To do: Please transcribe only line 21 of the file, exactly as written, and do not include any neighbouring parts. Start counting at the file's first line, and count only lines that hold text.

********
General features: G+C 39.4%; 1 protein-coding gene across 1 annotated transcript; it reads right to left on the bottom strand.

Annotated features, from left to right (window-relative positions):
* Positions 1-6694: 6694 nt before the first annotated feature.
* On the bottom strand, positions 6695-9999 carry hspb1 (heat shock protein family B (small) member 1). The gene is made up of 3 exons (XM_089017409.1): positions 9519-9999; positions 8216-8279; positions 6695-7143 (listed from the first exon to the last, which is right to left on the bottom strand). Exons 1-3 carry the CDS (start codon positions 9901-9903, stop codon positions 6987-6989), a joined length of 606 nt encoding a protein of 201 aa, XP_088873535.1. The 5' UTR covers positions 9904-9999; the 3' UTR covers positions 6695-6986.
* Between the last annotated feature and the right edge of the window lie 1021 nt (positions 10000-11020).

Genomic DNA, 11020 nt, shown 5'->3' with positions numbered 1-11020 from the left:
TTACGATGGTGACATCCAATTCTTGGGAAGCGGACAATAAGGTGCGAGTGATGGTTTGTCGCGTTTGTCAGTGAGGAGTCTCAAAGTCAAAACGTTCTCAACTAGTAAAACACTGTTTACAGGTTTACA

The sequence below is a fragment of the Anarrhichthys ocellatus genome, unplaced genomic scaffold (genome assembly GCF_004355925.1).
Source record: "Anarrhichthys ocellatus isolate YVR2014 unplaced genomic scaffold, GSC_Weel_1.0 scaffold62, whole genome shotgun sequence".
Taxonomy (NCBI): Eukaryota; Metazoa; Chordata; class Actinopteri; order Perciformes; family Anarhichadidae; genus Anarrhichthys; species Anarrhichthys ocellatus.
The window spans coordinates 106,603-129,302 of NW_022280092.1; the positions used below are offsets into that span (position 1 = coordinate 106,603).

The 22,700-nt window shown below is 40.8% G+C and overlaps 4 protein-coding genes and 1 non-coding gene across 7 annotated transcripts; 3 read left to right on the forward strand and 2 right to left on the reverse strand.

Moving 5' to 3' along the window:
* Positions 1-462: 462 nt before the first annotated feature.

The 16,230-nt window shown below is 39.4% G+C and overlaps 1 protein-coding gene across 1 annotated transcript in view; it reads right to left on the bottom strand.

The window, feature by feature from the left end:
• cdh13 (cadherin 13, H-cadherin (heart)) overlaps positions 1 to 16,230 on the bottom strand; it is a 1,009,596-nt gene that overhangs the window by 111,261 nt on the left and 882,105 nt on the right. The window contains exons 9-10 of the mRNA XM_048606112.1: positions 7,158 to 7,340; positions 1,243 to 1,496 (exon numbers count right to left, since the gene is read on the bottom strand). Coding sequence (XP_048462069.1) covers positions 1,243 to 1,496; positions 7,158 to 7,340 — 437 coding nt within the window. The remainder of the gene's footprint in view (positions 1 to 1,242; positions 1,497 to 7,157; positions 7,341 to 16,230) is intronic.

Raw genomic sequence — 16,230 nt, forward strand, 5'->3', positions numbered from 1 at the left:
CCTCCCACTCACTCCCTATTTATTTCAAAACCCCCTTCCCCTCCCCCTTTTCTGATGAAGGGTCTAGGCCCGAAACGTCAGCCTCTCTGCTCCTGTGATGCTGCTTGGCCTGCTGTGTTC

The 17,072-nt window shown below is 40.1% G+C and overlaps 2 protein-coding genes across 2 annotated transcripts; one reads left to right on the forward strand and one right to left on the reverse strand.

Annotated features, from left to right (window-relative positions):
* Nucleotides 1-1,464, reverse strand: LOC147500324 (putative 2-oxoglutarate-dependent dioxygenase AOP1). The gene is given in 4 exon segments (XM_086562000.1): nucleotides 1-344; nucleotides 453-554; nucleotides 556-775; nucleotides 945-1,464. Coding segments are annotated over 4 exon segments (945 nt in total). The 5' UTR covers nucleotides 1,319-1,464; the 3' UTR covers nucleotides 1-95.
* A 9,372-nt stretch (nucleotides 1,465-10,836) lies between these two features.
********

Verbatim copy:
Annotated features, from left to right (window-relative positions):